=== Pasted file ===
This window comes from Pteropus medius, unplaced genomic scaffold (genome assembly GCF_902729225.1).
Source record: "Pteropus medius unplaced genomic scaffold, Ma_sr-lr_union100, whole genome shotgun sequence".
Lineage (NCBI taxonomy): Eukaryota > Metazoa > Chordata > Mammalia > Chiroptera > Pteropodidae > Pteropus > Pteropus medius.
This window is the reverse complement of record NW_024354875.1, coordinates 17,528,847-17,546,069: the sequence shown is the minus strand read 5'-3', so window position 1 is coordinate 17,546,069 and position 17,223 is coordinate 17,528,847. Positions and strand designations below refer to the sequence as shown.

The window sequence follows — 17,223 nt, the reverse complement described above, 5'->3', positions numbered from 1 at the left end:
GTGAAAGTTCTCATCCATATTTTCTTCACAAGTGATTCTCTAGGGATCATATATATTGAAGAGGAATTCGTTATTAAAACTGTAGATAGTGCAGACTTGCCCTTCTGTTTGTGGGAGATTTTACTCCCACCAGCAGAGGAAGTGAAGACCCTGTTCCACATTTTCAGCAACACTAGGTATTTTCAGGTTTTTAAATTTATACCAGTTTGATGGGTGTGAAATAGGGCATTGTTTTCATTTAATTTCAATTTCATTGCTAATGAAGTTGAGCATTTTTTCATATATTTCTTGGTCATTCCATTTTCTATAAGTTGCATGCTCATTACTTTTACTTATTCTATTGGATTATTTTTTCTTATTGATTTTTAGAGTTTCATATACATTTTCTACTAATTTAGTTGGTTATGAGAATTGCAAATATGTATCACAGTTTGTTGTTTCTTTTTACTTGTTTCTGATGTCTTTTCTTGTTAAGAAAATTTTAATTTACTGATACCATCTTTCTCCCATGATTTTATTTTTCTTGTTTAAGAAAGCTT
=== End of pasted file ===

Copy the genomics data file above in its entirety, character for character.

This window comes from Pteropus medius, unplaced genomic scaffold (genome assembly GCF_902729225.1).
Source record: "Pteropus medius unplaced genomic scaffold, Ma_sr-lr_union100, whole genome shotgun sequence".
Lineage (NCBI taxonomy): Eukaryota > Metazoa > Chordata > Mammalia > Chiroptera > Pteropodidae > Pteropus > Pteropus medius.
This window is the reverse complement of record NW_024354875.1, coordinates 17,528,847-17,546,069: the sequence shown is the minus strand read 5'-3', so window position 1 is coordinate 17,546,069 and position 17,223 is coordinate 17,528,847. Positions and strand designations below refer to the sequence as shown.

The window sequence follows — 17,223 nt, the reverse complement described above, 5'->3', positions numbered from 1 at the left end:
GTGAAAGTTCTCATCCATATTTTCTTCACAAGTGATTCTCTAGGGATCATATATATTGAAGAGGAATTCGTTATTAAAACTGTAGATAGTGCAGACTTGCCCTTCTGTTTGTGGGAGATTTTACTCCCACCAGCAGAGGAAGTGAAGACCCTGTTCCACATTTTCAGCAACACTAGGTATTTTCAGGTTTTTAAATTTATACCAGTTTGATGGGTGTGAAATAGGGCATTGTTTTCATTTAATTTCAATTTCATTGCTAATGAAGTTGAGCATTTTTTCATATATTTCTTGGTCATTCCATTTTCTATAAGTTGCATGCTCATTACTTTTACTTATTCTATTGGATTATTTTTTCTTATTGATTTTTAGAGTTTCATATACATTTTCTACTAATTTAGTTGGTTATGAGAATTGCAAATATGTATCACAGTTTGTTGTTTCTTTTTACTTGTTTCTGATGTCTTTTCTTGTTAAGAAAATTTTAATTTACTGATACCATCTTTCTCCCATGATTTTATTTTTCTTGTTTAAGAAAGCTT